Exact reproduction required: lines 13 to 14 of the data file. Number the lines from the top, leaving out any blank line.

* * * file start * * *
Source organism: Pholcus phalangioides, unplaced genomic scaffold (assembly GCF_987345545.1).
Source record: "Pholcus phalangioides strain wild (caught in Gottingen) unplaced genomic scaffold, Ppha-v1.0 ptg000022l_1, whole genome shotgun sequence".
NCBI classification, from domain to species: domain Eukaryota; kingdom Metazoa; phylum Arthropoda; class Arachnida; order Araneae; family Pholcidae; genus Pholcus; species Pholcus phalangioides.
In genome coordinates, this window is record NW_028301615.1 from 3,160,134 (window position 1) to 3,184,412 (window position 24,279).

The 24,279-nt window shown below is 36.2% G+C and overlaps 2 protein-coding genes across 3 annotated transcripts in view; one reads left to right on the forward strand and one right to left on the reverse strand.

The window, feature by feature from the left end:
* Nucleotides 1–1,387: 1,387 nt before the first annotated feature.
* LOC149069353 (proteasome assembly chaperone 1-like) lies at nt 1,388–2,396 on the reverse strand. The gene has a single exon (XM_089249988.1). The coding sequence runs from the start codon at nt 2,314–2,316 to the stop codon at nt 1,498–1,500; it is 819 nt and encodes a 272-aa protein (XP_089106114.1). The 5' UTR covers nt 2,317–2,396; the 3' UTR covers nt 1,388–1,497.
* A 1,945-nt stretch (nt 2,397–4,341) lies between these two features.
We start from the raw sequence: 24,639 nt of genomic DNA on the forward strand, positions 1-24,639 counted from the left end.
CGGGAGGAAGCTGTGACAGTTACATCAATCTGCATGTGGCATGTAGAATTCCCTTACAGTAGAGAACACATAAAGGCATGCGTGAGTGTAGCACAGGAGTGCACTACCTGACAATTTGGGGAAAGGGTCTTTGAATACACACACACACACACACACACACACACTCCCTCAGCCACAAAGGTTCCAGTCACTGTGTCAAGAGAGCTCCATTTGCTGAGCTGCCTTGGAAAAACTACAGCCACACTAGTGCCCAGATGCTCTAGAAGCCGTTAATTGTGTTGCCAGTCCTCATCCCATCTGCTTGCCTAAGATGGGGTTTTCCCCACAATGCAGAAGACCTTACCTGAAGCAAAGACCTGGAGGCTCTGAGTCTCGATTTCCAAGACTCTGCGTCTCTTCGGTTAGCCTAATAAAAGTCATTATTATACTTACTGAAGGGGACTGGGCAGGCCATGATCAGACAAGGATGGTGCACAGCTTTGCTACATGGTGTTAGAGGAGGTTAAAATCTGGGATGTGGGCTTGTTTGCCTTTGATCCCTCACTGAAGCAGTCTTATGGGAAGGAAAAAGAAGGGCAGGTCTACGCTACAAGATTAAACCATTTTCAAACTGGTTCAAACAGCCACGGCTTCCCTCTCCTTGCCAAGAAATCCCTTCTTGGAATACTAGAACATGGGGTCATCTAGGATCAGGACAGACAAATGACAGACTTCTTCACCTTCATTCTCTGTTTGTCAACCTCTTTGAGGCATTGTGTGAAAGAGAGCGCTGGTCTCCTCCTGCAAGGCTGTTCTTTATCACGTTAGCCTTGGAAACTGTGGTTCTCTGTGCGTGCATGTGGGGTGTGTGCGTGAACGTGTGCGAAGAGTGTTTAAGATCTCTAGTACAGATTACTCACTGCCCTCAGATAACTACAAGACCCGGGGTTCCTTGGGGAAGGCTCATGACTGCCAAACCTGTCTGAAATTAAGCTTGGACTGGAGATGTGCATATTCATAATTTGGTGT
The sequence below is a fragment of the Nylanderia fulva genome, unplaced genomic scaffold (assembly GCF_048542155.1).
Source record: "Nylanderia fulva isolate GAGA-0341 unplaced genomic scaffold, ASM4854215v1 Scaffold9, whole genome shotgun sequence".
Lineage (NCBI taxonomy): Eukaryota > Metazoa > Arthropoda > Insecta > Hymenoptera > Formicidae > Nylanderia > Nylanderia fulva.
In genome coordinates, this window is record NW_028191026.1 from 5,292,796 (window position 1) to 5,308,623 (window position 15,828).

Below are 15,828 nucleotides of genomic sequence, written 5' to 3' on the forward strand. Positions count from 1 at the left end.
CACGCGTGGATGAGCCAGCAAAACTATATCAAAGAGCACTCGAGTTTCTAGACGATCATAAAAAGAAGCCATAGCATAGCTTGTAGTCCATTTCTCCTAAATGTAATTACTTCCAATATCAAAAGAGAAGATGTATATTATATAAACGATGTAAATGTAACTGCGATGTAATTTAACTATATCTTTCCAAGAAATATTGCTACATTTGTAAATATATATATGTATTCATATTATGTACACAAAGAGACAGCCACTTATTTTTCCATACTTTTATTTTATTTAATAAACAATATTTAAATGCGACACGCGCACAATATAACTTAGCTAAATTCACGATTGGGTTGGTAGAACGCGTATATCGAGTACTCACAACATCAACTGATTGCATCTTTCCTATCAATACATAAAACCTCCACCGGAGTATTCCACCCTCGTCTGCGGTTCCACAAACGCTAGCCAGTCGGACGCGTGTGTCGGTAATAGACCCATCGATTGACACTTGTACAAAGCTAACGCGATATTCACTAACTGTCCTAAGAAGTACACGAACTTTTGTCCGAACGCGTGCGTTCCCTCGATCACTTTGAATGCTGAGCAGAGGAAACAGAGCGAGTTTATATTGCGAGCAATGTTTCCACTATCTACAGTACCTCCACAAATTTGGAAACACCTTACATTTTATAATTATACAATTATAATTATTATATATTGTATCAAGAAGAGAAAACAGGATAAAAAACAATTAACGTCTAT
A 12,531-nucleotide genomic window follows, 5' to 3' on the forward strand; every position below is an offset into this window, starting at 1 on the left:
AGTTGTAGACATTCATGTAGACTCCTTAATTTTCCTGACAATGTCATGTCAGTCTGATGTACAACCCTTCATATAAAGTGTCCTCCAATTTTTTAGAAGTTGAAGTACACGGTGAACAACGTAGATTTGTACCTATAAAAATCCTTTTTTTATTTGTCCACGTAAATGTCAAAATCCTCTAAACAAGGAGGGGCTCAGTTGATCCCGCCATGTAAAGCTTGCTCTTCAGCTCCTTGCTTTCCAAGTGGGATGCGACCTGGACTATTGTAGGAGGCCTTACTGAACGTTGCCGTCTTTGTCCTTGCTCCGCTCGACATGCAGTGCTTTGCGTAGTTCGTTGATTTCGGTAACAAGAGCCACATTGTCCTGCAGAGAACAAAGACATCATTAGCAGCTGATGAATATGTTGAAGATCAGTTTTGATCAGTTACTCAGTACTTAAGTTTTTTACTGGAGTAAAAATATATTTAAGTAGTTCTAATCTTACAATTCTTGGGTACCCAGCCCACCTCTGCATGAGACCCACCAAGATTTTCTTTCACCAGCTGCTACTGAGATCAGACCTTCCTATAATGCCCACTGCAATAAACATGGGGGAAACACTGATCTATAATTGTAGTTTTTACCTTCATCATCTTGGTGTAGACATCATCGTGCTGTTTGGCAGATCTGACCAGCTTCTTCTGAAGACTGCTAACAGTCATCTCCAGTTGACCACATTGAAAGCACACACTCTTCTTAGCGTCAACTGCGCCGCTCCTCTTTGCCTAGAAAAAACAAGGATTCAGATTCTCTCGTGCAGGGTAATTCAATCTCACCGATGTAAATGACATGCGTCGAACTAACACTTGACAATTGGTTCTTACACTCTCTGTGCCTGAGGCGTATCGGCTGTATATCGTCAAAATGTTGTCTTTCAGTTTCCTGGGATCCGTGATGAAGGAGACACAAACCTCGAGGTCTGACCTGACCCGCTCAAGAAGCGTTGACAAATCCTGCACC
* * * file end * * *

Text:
Source record: "Nylanderia fulva isolate GAGA-0341 unplaced genomic scaffold, ASM4854215v1 Scaffold9, whole genome shotgun sequence".
Lineage (NCBI taxonomy): Eukaryota > Metazoa > Arthropoda > Insecta > Hymenoptera > Formicidae > Nylanderia > Nylanderia fulva.